By Daniel J. Lehmann
The final day of a trip to the Middle East by North American Lutheran bishops ended with a flurry of activity, with most clergy visiting West Bank schools while a smaller delegation made contact with political and government leaders.
ELCA Presiding Bishop Mark S. Hanson and National Bishop Susan C. Johnson of the Evangelical Lutheran Church in Canada held visits on Tuesday with the Palestinian Authority’s prime minister, president and Jerusalem mayor’s offices, as well as the Islamic Supreme Court and the Russian Orthodox Church.
Prime Minister Salam Fayad told the group the Palestinian people “are tortured by decades of occupation” and that he’d like to “see you do more” to help. He committed to keeping Jerusalem a shared city, open to Jews, Christians and Muslims.
First, though, “justice must prevail. . . Violence must stop,” Fayad said.
From there the ELCA and ELCIC leaders drove across the West Bank city of Ramallah to meet with representatives of the office of the president. Rafiq Husseini, chief of staff, said he believed Palestinian Christians were being targeted by Israel to leave the West Bank.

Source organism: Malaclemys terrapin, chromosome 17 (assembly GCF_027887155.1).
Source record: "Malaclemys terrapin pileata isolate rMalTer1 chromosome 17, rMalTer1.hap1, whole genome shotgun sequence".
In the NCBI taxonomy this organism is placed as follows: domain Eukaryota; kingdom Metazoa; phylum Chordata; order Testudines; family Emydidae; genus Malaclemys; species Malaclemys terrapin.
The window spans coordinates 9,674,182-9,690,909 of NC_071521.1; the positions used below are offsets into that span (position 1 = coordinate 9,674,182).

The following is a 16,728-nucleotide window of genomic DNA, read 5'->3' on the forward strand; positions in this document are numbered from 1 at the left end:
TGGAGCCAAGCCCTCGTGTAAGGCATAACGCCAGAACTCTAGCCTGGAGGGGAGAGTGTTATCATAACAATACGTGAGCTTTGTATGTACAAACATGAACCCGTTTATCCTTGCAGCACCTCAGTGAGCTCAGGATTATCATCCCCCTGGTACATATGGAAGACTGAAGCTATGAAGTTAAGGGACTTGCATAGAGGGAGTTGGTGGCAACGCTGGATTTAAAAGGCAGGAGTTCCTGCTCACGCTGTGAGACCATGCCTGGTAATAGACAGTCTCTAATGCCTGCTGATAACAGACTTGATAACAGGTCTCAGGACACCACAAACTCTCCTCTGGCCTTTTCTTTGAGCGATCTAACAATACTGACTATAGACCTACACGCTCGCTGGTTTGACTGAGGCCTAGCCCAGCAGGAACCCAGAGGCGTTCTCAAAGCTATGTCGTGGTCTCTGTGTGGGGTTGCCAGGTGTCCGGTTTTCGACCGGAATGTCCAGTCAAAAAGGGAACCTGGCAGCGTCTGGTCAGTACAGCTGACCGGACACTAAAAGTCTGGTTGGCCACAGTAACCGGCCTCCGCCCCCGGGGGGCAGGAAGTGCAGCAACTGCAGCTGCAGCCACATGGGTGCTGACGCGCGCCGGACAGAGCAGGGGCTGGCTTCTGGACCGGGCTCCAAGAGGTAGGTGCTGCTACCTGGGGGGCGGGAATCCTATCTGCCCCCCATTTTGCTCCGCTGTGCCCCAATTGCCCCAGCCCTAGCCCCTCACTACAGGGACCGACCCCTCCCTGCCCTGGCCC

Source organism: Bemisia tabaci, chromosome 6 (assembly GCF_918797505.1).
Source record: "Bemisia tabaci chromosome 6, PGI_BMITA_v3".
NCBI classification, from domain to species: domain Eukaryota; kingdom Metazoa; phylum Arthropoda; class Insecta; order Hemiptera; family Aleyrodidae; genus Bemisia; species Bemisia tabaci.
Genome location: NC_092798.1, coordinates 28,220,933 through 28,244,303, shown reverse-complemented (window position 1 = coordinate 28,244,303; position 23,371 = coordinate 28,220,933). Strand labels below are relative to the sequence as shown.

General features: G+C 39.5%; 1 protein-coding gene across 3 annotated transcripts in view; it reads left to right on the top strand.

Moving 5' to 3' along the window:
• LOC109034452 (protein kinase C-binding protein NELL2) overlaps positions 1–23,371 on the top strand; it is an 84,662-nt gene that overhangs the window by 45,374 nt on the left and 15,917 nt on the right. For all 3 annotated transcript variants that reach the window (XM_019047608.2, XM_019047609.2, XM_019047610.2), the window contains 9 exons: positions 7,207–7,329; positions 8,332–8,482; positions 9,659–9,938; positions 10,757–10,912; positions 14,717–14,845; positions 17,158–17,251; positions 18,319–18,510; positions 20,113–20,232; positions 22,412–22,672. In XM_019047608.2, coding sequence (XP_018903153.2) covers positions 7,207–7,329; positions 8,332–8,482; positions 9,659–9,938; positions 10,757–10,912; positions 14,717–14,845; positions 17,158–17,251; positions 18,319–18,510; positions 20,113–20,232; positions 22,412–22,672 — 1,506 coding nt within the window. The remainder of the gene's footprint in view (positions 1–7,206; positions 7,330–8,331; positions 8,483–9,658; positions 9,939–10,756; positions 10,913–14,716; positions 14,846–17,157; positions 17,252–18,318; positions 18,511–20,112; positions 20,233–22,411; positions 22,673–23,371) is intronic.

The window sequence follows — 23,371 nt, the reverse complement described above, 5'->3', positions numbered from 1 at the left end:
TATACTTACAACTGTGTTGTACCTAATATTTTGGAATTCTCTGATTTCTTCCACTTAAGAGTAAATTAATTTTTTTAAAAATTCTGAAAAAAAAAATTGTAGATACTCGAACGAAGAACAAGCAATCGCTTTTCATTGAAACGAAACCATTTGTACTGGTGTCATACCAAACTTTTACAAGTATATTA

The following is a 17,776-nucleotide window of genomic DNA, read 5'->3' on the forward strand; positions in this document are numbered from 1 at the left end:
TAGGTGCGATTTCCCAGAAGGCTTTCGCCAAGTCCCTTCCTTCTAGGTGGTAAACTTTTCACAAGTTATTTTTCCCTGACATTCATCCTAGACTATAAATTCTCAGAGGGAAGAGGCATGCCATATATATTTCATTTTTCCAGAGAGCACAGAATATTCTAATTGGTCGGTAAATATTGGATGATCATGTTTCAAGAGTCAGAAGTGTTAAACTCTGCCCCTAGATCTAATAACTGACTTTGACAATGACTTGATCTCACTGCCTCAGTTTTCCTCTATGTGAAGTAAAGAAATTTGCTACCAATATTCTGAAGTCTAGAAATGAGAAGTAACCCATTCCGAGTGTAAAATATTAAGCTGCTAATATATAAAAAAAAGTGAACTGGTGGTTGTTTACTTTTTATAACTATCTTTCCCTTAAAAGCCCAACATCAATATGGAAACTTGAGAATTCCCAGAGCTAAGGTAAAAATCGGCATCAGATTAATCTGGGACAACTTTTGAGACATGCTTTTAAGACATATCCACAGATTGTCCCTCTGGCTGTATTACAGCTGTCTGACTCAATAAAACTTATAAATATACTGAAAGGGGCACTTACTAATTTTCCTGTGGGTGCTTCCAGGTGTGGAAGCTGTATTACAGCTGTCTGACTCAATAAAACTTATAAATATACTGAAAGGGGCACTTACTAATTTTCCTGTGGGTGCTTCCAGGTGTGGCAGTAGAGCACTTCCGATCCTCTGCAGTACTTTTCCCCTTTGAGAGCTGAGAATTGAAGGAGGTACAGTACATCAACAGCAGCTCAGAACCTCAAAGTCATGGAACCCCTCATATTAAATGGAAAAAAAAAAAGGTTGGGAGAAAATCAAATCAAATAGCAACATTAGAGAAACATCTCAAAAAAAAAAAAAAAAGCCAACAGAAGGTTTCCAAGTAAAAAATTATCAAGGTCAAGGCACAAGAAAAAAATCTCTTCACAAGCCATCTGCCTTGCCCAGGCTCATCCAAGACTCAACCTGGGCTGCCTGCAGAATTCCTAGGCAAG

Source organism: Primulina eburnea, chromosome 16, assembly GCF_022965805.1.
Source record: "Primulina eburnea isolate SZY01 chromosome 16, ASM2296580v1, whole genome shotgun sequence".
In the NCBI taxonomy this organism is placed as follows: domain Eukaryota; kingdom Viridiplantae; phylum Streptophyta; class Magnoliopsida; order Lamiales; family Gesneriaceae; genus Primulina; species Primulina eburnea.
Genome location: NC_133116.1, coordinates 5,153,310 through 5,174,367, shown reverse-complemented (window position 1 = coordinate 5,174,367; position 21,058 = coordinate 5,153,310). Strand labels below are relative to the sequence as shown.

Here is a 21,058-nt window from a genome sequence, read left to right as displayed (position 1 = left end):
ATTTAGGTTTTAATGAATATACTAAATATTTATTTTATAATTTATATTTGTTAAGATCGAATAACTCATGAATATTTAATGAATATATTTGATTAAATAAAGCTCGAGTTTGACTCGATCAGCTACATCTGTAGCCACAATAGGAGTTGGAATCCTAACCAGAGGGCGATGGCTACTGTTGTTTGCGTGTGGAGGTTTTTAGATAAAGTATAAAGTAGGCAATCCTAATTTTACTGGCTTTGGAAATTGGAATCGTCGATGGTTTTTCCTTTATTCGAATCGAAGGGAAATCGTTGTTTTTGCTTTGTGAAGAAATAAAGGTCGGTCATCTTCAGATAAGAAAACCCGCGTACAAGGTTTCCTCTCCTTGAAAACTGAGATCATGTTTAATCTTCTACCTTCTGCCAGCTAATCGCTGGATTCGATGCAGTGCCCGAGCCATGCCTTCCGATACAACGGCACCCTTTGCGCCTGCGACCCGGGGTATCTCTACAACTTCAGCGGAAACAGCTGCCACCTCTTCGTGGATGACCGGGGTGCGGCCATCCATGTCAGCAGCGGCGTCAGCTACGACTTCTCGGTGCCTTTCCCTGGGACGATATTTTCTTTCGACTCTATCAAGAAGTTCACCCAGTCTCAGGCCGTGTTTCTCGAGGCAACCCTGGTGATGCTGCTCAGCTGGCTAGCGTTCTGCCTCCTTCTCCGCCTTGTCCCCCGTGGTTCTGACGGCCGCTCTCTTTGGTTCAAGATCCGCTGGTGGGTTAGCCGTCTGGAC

Once Christians, who at one time made up 22 percent of the population but now total no more 1.5 percent, are gone, Husseini said he fears the West will lose interest in the then-Muslim country.
At the Islamic Supreme Court, Chief Judge Tayseer al-Tamimi lauded the Lutheran bishops for coming to the West Bank.
“Rarely do we find an international person like you” promoting the welfare of Palestinians, al-Tamimi said of Hanson, who is also president of the Lutheran World Federation.
The bishops were in the Middle East for a week in an effort to stress accompaniment with the Evangelical Lutheran Church in Jordan and the Holy Land, raise awareness of regional issues and boost advocacy for peace.
Later, they met with a deputy mayor of Jerusalem to promote a housing project at Augusta Victoria Hospital on the Mount of Olives that is being developed by the LWF.
The delegation also met with Russian Orthodox Patriarch of Jerusalem Theophilos III. They paid their respects for the Dec. 5, 2008, death of Russian Orthodox Patriarch Alexy II.
And as the day ended, leaders laid a wreath at the grave of slain Israeli Prime Minister Yitzhak Rabin. He was instrumental in the Oslo Accord that led to limited Palestinian rule in the West Bank and Israel. On Monday, the group had place a wreath at the tomb of the other signatory to the accord, Yasser Arafat.